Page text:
Glen Pike : Senior UI Developer - Software Cornwall

“Don’t just learn to program, learn to build things that interest you.”

Employer : Headforwards   

Years in software industry : 15 

Location  : Redruth

Job Description :  Senior UI Developer (User Interface)

Employer : Headforwards     

Build front-end pages and applications for managing cloud computing systems.
Predominantly working in JavaScript, HTML & CSS.  Also use Python & Perl in this job.
Have to use Linux and the “command line” a lot whilst also wrangling with tools to help us automate things: NodeJS, Grunt, Make, Docker.
We do TDD, and we’re getting better at it.  We write tests using Mocha/Chai/Karma JavaScript test tools and we work in an Agile fashion.
We’re not perfect, a big skill is being curious enough to learn better ways of doing things.

What does your company do and what’s great about working there?

We build and maintain systems allowing customers of NTT to manage their computers around the world.
Headforwards often put on barbecues on the beach in the summer.  At other times in the year, they organise events for us, e.g. Christmas Meal, paintballing, karting, etc.  We’re a big company, so some groups of employees make their own arrangements meeting up, playing sports, going for a beer, etc.

Career Pathway 

I started working as an embedded programmer, after a degree in Electronics, Music & Media Technology.

When I moved to Cornwall, it was hard to find similar work.  I’d taught myself Flash because I loved getting audio/visual programmes working.  I also taught myself web-design and built my second website for a client.

I carried on learning web-based programming from there, but have always maintained an interest in multimedia and other stuff which gives me a broad skillset and knowledge.

What’s your favorite part of the work you do?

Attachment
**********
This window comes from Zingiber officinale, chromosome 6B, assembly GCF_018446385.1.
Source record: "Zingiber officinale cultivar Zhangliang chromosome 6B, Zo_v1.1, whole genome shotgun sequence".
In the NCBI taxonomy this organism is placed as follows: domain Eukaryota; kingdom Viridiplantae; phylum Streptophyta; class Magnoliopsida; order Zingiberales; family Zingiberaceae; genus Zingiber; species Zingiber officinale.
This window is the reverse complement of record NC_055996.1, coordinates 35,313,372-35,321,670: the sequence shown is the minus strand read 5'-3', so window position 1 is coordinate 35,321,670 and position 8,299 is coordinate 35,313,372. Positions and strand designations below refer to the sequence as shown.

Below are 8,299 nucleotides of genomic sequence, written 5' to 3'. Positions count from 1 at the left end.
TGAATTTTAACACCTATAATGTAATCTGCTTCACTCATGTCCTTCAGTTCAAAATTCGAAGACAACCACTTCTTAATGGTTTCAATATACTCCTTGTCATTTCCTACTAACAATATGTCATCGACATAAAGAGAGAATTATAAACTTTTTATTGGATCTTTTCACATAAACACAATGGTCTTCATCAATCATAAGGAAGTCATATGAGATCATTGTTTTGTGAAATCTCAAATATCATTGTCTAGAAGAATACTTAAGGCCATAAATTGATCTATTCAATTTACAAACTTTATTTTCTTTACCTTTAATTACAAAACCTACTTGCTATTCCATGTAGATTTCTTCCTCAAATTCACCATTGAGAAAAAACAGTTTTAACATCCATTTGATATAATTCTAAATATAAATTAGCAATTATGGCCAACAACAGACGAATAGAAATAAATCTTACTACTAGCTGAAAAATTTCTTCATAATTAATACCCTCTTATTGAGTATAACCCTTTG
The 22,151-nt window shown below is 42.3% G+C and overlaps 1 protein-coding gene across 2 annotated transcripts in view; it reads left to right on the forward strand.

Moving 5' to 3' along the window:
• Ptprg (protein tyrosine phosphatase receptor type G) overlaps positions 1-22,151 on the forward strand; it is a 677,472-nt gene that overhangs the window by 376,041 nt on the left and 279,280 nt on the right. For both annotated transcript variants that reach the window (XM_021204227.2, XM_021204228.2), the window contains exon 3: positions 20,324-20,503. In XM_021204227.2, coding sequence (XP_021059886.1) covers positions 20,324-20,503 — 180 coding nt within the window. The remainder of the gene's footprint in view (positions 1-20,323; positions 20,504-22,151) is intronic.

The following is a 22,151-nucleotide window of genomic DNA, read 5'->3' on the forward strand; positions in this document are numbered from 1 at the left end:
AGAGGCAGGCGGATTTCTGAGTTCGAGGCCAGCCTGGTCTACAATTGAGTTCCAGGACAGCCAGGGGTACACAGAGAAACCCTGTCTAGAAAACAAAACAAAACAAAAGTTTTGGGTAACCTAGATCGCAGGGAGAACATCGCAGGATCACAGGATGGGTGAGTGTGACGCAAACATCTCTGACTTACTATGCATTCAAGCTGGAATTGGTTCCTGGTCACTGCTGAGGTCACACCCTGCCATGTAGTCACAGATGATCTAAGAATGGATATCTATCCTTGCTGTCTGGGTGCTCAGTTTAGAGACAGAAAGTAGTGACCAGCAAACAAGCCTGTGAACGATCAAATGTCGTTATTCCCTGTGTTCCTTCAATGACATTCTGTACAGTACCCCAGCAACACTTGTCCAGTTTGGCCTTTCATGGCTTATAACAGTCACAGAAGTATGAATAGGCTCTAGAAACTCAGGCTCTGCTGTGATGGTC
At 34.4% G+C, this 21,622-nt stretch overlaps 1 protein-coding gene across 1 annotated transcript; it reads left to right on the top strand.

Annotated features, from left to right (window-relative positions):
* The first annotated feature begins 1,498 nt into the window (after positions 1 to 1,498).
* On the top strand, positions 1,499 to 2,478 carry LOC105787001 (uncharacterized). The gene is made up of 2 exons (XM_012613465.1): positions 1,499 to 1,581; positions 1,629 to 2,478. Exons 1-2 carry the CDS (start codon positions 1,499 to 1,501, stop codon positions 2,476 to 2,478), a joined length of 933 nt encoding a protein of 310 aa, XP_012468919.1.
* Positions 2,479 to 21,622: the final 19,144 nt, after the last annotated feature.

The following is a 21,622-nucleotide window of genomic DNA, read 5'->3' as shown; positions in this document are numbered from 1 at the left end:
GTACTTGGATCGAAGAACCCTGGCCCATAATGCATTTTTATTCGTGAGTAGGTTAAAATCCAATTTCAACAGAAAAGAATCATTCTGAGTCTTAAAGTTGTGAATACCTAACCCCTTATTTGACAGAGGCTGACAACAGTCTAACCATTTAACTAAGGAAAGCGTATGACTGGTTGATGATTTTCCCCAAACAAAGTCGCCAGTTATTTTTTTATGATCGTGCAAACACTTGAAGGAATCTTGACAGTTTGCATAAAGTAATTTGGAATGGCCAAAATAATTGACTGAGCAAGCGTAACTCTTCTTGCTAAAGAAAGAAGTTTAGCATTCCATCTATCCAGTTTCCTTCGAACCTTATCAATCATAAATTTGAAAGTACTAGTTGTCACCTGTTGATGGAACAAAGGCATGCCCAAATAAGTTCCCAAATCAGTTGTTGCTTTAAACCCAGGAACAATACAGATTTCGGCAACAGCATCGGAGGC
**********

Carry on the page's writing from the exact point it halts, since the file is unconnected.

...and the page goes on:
Learning and improving myself.

I also work with some really smart people, who come from around the world and most of us all want to improve and do things better, which means we can do good stuff as a team.

What piece of advice would you give anyone considering a career in the Software sector?  

Learn things in your own time, but not too much.  The best place to learn is on the job.  It’s hard to convince an employer that you have a skill that matches the specific one their looking for, but transferrable skills are useful, which is why looking around you is important.
Because things change so quickly, paper books can go out of date, but there are some really useful ones about JavaScript and other languages that have not changed much over the years.  O’Reilly have some good examples and the e-books on this page are good:

If someone was interested in doing the job you do what advice would you give and what resources might you recommend?

Read this page, then do all the things it tells you: then the later one:

There are tons of web-development resources out there, but watching old JavaScript conference videos is quite useful.

“Don’t just learn to program, learn to build things that interest you.”

What’s the best thing about living and working in Cornwall? 

I hate commuting, but it only takes me 15 minutes to cycle home from work and I can see the sea from my house.

What are your favorite products and services you have helped to develop? 

Some of my freelance projects with Flash were my favourite things to do.  Electric December was possibly the most rewarding because it was entirely my responsibility and I managed to achieve a good result, on time & in budget:
I also enjoyed working on RoboThespian: because I had to do lots of different programming to get the robot working and it was a tangible thing.

Contact Glen

Contact Glen